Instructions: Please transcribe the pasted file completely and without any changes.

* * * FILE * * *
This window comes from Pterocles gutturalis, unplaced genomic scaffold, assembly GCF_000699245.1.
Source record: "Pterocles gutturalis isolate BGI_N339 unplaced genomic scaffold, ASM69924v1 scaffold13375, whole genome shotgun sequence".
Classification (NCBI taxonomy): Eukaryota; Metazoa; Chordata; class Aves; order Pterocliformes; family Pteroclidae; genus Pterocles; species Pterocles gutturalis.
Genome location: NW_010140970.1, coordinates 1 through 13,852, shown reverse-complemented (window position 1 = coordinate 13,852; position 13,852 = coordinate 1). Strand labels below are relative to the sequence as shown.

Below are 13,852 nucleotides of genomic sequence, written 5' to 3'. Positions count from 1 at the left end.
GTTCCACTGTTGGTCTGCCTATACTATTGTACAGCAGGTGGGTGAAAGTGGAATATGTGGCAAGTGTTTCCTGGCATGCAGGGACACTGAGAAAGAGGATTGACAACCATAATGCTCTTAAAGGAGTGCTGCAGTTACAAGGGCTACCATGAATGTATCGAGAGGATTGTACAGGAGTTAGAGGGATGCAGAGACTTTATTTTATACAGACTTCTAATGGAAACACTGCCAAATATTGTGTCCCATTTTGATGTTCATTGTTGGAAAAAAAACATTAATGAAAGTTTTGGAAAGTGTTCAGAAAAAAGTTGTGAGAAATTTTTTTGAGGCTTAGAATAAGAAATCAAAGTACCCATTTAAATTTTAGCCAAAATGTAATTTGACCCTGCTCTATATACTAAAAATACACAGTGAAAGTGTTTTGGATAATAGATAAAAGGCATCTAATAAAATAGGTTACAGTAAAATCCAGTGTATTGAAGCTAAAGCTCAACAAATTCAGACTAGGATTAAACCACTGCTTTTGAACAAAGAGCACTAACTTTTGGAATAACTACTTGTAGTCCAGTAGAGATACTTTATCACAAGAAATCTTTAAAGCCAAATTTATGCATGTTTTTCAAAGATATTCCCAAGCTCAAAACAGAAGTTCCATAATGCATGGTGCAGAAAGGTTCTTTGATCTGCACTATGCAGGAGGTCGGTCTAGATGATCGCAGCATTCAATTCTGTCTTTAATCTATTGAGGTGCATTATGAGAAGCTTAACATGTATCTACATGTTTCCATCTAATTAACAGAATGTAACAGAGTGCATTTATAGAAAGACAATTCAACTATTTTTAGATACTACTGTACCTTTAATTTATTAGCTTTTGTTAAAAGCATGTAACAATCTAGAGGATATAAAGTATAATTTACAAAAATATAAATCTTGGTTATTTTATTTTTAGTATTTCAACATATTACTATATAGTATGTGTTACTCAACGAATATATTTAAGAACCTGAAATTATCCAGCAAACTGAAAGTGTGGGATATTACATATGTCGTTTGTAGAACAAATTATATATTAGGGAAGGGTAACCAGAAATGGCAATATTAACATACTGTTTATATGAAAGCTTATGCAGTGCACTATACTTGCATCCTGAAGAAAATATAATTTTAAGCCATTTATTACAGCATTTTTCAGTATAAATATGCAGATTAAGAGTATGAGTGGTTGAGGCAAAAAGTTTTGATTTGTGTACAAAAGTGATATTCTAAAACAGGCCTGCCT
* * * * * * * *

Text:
This window comes from Pterocles gutturalis, unplaced genomic scaffold, assembly GCF_000699245.1.
Source record: "Pterocles gutturalis isolate BGI_N339 unplaced genomic scaffold, ASM69924v1 scaffold13375, whole genome shotgun sequence".
Classification (NCBI taxonomy): Eukaryota; Metazoa; Chordata; class Aves; order Pterocliformes; family Pteroclidae; genus Pterocles; species Pterocles gutturalis.
Genome location: NW_010140970.1, coordinates 1 through 13,852, shown reverse-complemented (window position 1 = coordinate 13,852; position 13,852 = coordinate 1). Strand labels below are relative to the sequence as shown.

Below are 13,852 nucleotides of genomic sequence, written 5' to 3'. Positions count from 1 at the left end.
GTTCCACTGTTGGTCTGCCTATACTATTGTACAGCAGGTGGGTGAAAGTGGAATATGTGGCAAGTGTTTCCTGGCATGCAGGGACACTGAGAAAGAGGATTGACAACCATAATGCTCTTAAAGGAGTGCTGCAGTTACAAGGGCTACCATGAATGTATCGAGAGGATTGTACAGGAGTTAGAGGGATGCAGAGACTTTATTTTATACAGACTTCTAATGGAAACACTGCCAAATATTGTGTCCCATTTTGATGTTCATTGTTGGAAAAAAAACATTAATGAAAGTTTTGGAAAGTGTTCAGAAAAAAGTTGTGAGAAATTTTTTTGAGGCTTAGAATAAGAAATCAAAGTACCCATTTAAATTTTAGCCAAAATGTAATTTGACCCTGCTCTATATACTAAAAATACACAGTGAAAGTGTTTTGGATAATAGATAAAAGGCATCTAATAAAATAGGTTACAGTAAAATCCAGTGTATTGAAGCTAAAGCTCAACAAATTCAGACTAGGATTAAACCACTGCTTTTGAACAAAGAGCACTAACTTTTGGAATAACTACTTGTAGTCCAGTAGAGATACTTTATCACAAGAAATCTTTAAAGCCAAATTTATGCATGTTTTTCAAAGATATTCCCAAGCTCAAAACAGAAGTTCCATAATGCATGGTGCAGAAAGGTTCTTTGATCTGCACTATGCAGGAGGTCGGTCTAGATGATCGCAGCATTCAATTCTGTCTTTAATCTATTGAGGTGCATTATGAGAAGCTTAACATGTATCTACATGTTTCCATCTAATTAACAGAATGTAACAGAGTGCATTTATAGAAAGACAATTCAACTATTTTTAGATACTACTGTACCTTTAATTTATTAGCTTTTGTTAAAAGCATGTAACAATCTAGAGGATATAAAGTATAATTTACAAAAATATAAATCTTGGTTATTTTATTTTTAGTATTTCAACATATTACTATATAGTATGTGTTACTCAACGAATATATTTAAGAACCTGAAATTATCCAGCAAACTGAAAGTGTGGGATATTACATATGTCGTTTGTAGAACAAATTATATATTAGGGAAGGGTAACCAGAAATGGCAATATTAACATACTGTTTATATGAAAGCTTATGCAGTGCACTATACTTGCATCCTGAAGAAAATATAATTTTAAGCCATTTATTACAGCATTTTTCAGTATAAATATGCAGATTAAGAGTATGAGTGGTTGAGGCAAAAAGTTTTGATTTGTGTACAAAAGTGATATTCTAAAACAGGCCTGCCT